3. Retain the Right Data
Some simulation data is not retained at all. Either this data is relevant only during the execution of the simulation and can be discarded shortly after completion, or the data sets are too large to manage using conventional approaches. In the latter case, which is very common, sufficient simulation data is extracted and retained such that any discarded information can be reproduced at a later time if needed.
4. Improve Time-to-Market with Collaboration
Product development involves a number of different teams working together to make design trade-off decisions based on a variety of performance parameters, such as strength, weight, vibration and durability. No product or process is created in isolation, and simulation typically impacts a wide spectrum of product and process design functions.
Often, the design changes suggested by the simulation results of one individual or team can be at odds with the direction suggested by other individuals or teams, whether they are simulation-related or not. Time-to-market will be a direct function of the efficiency with which a design team reconciles any conflicting constraints.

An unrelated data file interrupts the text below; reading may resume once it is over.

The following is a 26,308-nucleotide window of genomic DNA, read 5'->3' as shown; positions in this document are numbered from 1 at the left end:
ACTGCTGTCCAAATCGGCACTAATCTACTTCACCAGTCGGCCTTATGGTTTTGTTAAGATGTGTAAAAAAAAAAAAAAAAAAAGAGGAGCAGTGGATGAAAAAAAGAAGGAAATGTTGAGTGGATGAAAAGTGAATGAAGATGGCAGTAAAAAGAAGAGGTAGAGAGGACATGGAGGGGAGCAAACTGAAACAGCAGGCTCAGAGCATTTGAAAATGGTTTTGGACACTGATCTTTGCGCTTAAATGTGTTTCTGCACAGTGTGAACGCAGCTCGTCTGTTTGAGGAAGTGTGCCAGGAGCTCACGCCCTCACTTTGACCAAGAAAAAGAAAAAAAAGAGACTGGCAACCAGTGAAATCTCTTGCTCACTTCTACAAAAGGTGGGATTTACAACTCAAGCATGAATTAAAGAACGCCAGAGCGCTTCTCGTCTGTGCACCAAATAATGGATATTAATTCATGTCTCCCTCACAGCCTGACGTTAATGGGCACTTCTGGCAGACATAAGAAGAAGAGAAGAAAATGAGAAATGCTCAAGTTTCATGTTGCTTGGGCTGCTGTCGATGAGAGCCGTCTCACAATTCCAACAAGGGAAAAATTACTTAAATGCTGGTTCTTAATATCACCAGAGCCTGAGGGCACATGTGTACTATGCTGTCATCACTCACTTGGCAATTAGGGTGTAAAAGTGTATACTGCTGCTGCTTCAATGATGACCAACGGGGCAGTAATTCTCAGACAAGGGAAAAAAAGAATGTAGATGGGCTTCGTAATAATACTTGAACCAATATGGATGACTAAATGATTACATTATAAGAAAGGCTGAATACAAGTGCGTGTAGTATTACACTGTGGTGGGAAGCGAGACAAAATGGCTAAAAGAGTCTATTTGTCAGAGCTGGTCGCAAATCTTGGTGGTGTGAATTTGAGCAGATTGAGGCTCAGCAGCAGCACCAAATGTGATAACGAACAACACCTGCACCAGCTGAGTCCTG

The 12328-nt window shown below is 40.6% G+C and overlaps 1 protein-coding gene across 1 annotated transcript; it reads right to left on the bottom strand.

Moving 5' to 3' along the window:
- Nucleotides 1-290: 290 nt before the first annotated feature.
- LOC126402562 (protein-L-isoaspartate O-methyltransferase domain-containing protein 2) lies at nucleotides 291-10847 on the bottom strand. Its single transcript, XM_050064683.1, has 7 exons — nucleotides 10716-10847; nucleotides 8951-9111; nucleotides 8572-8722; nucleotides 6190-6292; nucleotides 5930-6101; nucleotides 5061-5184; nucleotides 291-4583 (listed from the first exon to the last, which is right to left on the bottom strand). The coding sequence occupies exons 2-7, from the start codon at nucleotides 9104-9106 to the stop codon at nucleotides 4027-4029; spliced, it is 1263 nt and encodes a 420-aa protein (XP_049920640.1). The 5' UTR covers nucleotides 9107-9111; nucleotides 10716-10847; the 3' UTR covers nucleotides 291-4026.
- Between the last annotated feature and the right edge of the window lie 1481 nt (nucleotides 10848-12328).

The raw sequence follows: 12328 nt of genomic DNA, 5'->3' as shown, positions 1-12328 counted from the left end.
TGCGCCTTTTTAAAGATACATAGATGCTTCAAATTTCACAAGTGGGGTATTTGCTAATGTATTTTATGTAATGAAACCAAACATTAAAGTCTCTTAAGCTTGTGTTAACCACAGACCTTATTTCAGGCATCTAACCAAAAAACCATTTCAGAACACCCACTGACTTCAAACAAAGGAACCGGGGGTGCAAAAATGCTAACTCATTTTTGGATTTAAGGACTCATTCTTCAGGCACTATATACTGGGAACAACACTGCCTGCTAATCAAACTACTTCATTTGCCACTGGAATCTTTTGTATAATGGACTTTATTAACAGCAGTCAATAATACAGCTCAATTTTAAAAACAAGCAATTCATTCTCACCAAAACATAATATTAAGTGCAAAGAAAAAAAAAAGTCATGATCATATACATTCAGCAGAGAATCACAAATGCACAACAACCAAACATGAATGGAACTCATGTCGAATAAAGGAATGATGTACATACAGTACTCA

Cross-functional collaboration is possible by giving everyone in the development process access to the most current simulation results in a central, collaborative work environment. This enables innovation and instills quality into product and process design under tight time constraints.
5. Add Accuracy and Repeatability
Integration of a diverse set of simulation applications and subsequent process automation creates a unified simulation environment that facilitates toggling between various systems to complete a task. Essential, best-in-breed simulation capabilities from relevant outside resources must be integrated with simulation data and processes.
Once all of the necessary resources exist in the same environment, simulation experts can link them together in automated workflows. Automating key processes adds accuracy and repeatability to simulation, which in turn improves quality and reduces time-to-market. It also allows the simulation community to expand to design engineers, freeing up the time of simulation experts to develop the next generation of robust simulation methods.
Simulation is sure to play a growing role in overall product design and manufacturing environments due to shorter product lifecycles, higher material costs, and the expanding role of international regulations.
With the increasing volume of simulations being performed, organizations are leveraging realistic simulation on a regular basis and need an effective tool to manage, share, and secure their simulation assets.
By implementing SLM and following these five principles, organizations can gain control of their simulation-generated intellectual property and transform the typically siloed information into a valuable corporate asset.
Paul Lalor is product manager for the SIMULIA brand of Dassault Systemes. For more information visit www.simulia.com